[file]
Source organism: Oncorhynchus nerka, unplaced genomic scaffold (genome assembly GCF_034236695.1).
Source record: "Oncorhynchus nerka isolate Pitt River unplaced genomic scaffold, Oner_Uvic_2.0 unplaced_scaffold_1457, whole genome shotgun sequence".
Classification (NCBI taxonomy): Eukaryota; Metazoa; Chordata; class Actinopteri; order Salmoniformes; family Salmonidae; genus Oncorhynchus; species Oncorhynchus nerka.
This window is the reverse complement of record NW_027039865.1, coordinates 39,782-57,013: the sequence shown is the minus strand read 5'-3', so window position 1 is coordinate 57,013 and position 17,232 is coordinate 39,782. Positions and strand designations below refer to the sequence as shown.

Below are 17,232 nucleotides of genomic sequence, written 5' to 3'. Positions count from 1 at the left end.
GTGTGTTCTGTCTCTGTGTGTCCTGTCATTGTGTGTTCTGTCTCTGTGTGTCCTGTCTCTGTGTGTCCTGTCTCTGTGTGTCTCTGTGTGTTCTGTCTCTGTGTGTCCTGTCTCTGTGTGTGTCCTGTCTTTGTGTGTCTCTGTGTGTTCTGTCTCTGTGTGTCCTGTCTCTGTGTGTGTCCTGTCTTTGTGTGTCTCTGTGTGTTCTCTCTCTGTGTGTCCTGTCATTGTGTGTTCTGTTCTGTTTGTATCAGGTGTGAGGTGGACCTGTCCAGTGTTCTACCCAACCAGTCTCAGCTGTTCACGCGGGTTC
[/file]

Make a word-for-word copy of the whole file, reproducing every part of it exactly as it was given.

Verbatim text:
Source organism: Oncorhynchus nerka, unplaced genomic scaffold (genome assembly GCF_034236695.1).
Source record: "Oncorhynchus nerka isolate Pitt River unplaced genomic scaffold, Oner_Uvic_2.0 unplaced_scaffold_1457, whole genome shotgun sequence".
Classification (NCBI taxonomy): Eukaryota; Metazoa; Chordata; class Actinopteri; order Salmoniformes; family Salmonidae; genus Oncorhynchus; species Oncorhynchus nerka.
This window is the reverse complement of record NW_027039865.1, coordinates 39,782-57,013: the sequence shown is the minus strand read 5'-3', so window position 1 is coordinate 57,013 and position 17,232 is coordinate 39,782. Positions and strand designations below refer to the sequence as shown.

Below are 17,232 nucleotides of genomic sequence, written 5' to 3'. Positions count from 1 at the left end.
GTGTGTTCTGTCTCTGTGTGTCCTGTCATTGTGTGTTCTGTCTCTGTGTGTCCTGTCTCTGTGTGTCCTGTCTCTGTGTGTCTCTGTGTGTTCTGTCTCTGTGTGTCCTGTCTCTGTGTGTGTCCTGTCTTTGTGTGTCTCTGTGTGTTCTGTCTCTGTGTGTCCTGTCTCTGTGTGTGTCCTGTCTTTGTGTGTCTCTGTGTGTTCTCTCTCTGTGTGTCCTGTCATTGTGTGTTCTGTTCTGTTTGTATCAGGTGTGAGGTGGACCTGTCCAGTGTTCTACCCAACCAGTCTCAGCTGTTCACGCGGGTTC